Within any set of rules for what counts as a desirable interpretation, choices between more and less preferable readings of texts can and will be made. And a study such as this suggests that our conventionally agreed-on rules of interpretation–the rules that tell us what is relevant, and what sorts of judgments are harmfully prejudiced–are anything but constant. Our preferences in regard to what constitutes a good interpretation are just as determined as our readings themselves… . Nagarjuna’s celebrated warnings about the perils of wrongly understanding sunyata [… ] or holding this non-position as if it constituted a philosophical view in itself (“Those for whom sunyata is itself a theory, I call incurable.” ch. 13, v. 8) thus become doubly important in the new Western climate of skepticism about philosophical theorizing.

Nagarjuna … did not intend to substitute his theory for those of his opponents. His only intention…was to cure others of the philosophical illness … . Nagarjuna was convinced, as a Buddhist, that the salvation of all living beings was at issue … .

This study offers neither an indictment of the comparative enterprise nor a suggestion that any new interpretive perspective…will offer anything like a ‘final and infallible,’ or even a wholly satisfying, interpretation. A new interpretation is often a response to a new set of critical concerns, not a solution to a formerly unsolved or poorly solved puzzle.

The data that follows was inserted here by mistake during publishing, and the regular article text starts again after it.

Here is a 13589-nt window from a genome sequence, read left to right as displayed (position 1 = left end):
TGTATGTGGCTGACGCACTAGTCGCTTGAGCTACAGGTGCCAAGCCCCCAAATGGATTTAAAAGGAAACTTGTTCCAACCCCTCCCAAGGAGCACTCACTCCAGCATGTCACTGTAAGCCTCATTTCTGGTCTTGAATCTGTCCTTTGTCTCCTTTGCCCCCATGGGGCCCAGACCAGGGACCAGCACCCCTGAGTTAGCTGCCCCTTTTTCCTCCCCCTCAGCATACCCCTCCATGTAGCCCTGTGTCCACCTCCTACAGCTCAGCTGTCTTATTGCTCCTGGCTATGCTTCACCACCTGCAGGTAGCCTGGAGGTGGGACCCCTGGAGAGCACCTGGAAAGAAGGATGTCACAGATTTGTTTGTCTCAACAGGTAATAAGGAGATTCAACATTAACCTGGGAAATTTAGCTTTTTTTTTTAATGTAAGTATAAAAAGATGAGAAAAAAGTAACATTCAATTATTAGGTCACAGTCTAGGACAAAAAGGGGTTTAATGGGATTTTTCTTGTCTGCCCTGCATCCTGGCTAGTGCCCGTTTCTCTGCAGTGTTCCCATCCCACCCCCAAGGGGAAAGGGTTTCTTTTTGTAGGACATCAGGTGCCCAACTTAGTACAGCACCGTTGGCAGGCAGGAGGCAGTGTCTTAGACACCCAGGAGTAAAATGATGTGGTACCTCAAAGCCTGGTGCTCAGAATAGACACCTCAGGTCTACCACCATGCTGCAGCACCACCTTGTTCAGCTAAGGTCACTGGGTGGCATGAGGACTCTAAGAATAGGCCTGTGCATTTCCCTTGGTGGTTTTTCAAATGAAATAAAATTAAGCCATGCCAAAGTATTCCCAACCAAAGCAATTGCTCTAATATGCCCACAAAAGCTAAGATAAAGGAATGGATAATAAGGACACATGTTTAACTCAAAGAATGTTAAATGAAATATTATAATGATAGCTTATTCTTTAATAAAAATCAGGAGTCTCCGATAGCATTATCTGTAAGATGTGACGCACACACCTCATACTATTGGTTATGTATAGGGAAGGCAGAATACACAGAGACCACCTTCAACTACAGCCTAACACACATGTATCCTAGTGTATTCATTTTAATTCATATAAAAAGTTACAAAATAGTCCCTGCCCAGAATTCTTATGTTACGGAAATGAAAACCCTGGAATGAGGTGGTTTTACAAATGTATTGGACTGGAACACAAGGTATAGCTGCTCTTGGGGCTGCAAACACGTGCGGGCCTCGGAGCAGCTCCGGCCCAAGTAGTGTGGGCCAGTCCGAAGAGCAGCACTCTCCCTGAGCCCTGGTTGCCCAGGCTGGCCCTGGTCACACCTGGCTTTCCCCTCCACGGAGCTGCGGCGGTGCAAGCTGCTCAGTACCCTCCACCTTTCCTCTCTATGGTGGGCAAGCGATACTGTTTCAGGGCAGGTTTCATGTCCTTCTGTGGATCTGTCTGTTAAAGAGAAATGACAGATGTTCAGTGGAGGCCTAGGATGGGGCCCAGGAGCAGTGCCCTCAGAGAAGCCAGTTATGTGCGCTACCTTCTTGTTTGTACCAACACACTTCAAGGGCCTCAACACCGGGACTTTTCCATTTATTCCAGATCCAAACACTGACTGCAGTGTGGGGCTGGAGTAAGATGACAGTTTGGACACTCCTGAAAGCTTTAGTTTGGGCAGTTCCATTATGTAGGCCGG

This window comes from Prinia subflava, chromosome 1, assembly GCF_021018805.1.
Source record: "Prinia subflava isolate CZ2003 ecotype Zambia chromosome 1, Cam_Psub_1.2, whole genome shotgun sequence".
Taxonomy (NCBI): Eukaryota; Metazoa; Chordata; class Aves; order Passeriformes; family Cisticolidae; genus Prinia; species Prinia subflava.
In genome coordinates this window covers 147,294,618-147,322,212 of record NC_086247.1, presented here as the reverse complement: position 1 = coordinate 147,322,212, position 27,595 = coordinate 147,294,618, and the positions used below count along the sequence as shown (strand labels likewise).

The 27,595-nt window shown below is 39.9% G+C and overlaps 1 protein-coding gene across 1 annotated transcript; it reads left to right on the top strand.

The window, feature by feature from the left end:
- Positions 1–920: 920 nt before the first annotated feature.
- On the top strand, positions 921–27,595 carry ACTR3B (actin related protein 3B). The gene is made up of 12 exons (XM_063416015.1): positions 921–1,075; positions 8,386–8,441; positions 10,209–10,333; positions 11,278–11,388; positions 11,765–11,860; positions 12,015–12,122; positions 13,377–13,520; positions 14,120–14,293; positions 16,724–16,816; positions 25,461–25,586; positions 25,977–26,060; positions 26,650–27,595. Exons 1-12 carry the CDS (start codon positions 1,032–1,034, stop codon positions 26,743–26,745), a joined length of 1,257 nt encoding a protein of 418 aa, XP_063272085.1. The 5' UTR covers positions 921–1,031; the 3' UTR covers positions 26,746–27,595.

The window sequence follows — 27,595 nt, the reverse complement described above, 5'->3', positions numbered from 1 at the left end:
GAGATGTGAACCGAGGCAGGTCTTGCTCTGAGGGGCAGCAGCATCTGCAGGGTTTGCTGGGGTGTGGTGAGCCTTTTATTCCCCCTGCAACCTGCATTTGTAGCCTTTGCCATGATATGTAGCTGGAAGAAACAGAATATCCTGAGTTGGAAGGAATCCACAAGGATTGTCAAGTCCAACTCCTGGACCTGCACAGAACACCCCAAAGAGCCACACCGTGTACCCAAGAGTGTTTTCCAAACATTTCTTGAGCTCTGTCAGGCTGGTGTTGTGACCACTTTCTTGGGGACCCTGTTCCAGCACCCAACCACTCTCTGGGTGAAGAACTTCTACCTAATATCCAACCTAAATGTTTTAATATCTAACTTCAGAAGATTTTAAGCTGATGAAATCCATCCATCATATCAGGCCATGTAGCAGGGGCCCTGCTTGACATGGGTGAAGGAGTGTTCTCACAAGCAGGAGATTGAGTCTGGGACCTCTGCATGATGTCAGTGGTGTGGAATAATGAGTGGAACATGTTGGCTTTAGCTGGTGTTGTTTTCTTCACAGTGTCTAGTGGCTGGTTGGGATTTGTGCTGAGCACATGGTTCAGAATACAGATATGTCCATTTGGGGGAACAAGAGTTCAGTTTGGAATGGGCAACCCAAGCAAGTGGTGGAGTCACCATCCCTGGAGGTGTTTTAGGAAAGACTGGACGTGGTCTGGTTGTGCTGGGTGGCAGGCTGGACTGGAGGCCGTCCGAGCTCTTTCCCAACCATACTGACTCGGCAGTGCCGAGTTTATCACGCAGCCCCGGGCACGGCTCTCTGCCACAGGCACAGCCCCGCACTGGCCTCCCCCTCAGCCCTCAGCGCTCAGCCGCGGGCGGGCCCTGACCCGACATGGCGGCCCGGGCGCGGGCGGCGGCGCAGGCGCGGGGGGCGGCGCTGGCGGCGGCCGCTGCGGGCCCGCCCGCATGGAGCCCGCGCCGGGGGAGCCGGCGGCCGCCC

Looked at in this way, the post-Wittgensteinian [Western philosopher,1889 – 1951] fondness for Madhyamika Buddhism is not less determined by contemporary trends than was the late-nineteenth-century fascination with Advaita Vedanta [a Hindu school of non-dualism]. What we do seem to have is a collection of intelligent misreadings, and that may be enough … . We should not be surprised that interpretation is not an exact science. After all, translation is not an exact science. Science is not an exact science.”

~ Tuck, Andrew P. Comparative Philosophy and the Philosophy of Scholarship: On the Western Interpretation of Nagarjuna. New York: Oxford University Press, 1990. (v-vii, 92, 99-100.)

Tuck cites (mainly) the Introductions of:

Garfield, Jay L. The Fundamental Wisdom of the Middle Way: Nagarjuna’s Mulamadhyamakakarika. Oxford U P, 1995.

Inada, Kenneth. Nagarjuna: A Translation of his Mulamadhyamakakarika. Tokyo: The Hokuseido Press, 1970.

Sprung, Mervyn. Lucid Exposition of the Middle Way. Boulder: Prajna Press, 1979.

Streng, Frederick J. Emptiness: A Study in Religious Meaning. Nashville: Abingdon Press, 1967.

Wayman, Alex. “The Tathagata chapter of Nagarjuna’s Mula-Madhyamaka-karika.” Philosophy East and West 38.1 (Jan. 1988)

Source: Khandro

See Nagarjuna I

 nagarjuna-buddhist-yogi

Biography of Nagarjuna

Nagarjuna (Klu-grub), together with Asanga (Thogs-med), were the two great pioneers of the Mahayana tradition. Nagarjuna transmitted the lineage teachings of the profound view of voidness from Manjushri, while Asanga transmitted the lineage teachings of the extensive bodhisattva practices from Maitreya.